When I wrote this, it was initially supposed to be an essay submission for a youth essay writing competition the Ahmed Kathrada Foundation was having on the topic of racism in South Africa. After numerous email correspondence with the programme director of this competition inquiring about my contact details e.t.c in the days leading up to the announcement of the winners, I discovered that I had not in fact won or even placed in the Top 10 even though they had reached out to me indicating that I was and in that moment I had an epiphany in which I realised two things:
First, that all these Foundations created by prominent political figures and anti-Apartheid struggle veterans are very likely to be just a front to cover up all the money they launded while they were still in active duty because you never actually hear about all this ‘good work’ they do in society and for the community. Save for a myriad of publicity stunt debates and forums with their friends that never actually help change the lives of South Africans in anyway because it’s usually the most out of touch people invited to debate with people who are part and parcel to the creating the problems they need to be eradicating and never those actually affected by their decisions.
Two, nobody likes anybody who speaks outside the lines of group think; against the status quo. Nobody actually wants an honest conversation about racism. Especially one that makes ‘the money’ uncomfortable because it forces them to be accountable on a level that they’re not ready to be accountable on, which is why I was snubbed -but that’s okay. Sometimes our successes are in our failures and when I submitted the essay it was never about the recognition more than it was standing up for myself; getting the message heard by those that needed to hear it the most and I wrote a beautiful thing. So although my essay may not have won it is still very valid and worth sharing because it is very relevant to our current political climate and because all things are possible through Christ Jesus our Lord and Saviour and the internet, here it is. Enjoy!
When I came across the piece of paper that called me to pen this essay, I could not ignore it. I also could not ignore the sediments of disquietude that settled at the pits of my stomach when I considered the gravity and magnitude of the mammoth task I was undertaking attempting to write about racism and the fragility of race relations in South Africa; stemming from a complex racial history that spans over decades and having to fit that into a neat little word count that somehow still illustrates the moral failings of racial prejudice. It was disheartening, but as the weeks progressed and yet another racial incident emerged, from the reckless statements made by former Democratic Alliance leader Helen Zille about Apartheid, to the discrimination experienced by black girls with natural hair at schools in Pretoria; not forgetting the video that circulated on social media of a white man physically threatening a black woman and her children following a playground altercation at a popular family dining establishment, it became evident to me that I was compelled to speak on the racial dichotomy that still exists in our country. I am in no way suggesting that race in South Africa is binary, I am merely writing from my vantage point as a ‘born-free’ young black woman trying to make a way for herself in post-Apartheid South Africa -to valorise and give a voice to the narratives of the lives of black women like myself. Also as a tribute to the le gacy forged by fallen giants Nelson Mandela, Walter Sisulu, Ahmed Kathrada and many others who dedicated their lives in the endeavour to create a non-racial society.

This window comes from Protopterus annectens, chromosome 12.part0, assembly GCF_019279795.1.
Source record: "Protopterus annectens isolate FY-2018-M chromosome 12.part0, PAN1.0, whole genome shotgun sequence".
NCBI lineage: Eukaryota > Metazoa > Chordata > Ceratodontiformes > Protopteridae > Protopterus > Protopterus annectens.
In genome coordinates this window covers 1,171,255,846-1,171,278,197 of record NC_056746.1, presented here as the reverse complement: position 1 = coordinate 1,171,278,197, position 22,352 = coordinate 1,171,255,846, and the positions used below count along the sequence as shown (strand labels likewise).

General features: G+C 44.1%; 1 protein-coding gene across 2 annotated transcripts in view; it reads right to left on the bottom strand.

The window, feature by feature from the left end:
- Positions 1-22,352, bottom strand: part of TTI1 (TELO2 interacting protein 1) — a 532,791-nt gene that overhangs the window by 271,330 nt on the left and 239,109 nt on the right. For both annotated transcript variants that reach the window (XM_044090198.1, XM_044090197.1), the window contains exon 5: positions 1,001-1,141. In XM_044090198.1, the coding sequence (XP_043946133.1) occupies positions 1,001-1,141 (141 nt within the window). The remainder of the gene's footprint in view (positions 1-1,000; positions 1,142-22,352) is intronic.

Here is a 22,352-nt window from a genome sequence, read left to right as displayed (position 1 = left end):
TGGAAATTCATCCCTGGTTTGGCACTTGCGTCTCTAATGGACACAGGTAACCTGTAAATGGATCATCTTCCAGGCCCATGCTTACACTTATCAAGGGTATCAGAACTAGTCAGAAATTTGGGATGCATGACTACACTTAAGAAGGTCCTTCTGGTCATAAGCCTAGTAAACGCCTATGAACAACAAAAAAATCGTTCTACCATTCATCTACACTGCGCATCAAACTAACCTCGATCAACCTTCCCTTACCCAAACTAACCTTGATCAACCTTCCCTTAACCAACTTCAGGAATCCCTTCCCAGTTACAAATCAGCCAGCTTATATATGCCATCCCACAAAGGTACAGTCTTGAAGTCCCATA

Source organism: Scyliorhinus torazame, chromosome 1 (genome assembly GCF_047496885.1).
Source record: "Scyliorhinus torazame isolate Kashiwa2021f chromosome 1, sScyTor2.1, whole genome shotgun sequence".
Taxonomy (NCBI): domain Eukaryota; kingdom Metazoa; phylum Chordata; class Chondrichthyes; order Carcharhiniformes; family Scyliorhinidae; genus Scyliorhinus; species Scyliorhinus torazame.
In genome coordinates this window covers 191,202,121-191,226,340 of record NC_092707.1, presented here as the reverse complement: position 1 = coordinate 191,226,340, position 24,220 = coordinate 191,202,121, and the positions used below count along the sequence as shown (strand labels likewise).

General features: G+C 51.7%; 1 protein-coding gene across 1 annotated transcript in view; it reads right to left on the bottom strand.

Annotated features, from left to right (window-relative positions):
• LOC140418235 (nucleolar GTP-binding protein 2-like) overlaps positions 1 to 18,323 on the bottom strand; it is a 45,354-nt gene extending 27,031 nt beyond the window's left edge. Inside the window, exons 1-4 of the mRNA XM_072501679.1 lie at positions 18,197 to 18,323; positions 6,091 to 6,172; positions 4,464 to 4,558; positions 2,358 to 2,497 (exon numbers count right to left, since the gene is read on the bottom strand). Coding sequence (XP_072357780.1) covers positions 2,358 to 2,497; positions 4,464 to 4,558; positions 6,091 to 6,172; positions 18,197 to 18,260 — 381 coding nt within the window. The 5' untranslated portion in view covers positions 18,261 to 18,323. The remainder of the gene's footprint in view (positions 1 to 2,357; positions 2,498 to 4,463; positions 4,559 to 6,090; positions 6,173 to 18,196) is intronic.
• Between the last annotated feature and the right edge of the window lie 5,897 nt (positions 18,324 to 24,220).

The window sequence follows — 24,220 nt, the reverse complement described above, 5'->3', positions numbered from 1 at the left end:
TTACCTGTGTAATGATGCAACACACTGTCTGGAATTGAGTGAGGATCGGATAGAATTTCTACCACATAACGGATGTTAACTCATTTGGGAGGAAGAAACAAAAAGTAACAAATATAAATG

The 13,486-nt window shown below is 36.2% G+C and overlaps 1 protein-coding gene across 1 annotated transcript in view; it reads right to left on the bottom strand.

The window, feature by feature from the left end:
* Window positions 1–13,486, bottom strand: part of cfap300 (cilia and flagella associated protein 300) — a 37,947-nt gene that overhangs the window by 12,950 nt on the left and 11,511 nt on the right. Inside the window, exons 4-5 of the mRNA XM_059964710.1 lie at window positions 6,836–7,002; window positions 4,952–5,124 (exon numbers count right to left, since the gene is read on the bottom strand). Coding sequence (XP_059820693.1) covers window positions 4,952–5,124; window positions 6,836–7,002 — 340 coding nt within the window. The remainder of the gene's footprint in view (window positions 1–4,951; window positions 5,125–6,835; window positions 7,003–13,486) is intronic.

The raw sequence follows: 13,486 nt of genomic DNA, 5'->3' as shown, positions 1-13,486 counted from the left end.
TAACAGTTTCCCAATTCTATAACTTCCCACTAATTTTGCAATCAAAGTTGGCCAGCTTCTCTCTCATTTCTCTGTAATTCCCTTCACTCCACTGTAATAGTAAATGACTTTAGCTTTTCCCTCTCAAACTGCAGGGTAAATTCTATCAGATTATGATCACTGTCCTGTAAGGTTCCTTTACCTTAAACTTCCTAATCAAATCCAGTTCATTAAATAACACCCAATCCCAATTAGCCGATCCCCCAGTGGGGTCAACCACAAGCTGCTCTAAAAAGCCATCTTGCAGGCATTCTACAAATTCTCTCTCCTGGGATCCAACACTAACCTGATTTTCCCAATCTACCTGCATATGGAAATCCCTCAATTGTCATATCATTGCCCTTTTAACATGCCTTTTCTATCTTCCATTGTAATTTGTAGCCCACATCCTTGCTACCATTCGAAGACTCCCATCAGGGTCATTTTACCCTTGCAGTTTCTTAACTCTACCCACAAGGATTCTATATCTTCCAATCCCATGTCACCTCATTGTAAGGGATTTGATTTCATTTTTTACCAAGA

When the story of creation is related in theology, it is oft said that in the beginning there was the word and the word was God. As an ode to the divinity of words, I too would like to begin with a word: racism. I came across an article recently about a study that had been conducted by the South African Institute of Race Relations, of which the headline was that only 3% of South Africans saw racism as a serious and unresolved problem in this country. I was struck by this statistic, but not more than I was by how the writer had made a great effort to stress that the leading demographic of people this statistic was derived from were black people. Amongst the many issues I found with the criteria employed in the selection of the people that were sampled for the study, it was interesting to note that the majority of those black people were concentrated in parts of South Africa with hardly any racial diversity, but I digress. More to the point of this anecdote, I also found myself wondering what and if there had been any functional definition of racism given to the participants for the purposes of the study. In light of this, I think it would be remiss of me if I did not begin with a functional definition thereof for the purposes of this text because words mean things. They are powerful tools that can be used as instruments to break, build or facilitate social change but that can only be achieved if they are used within the right context.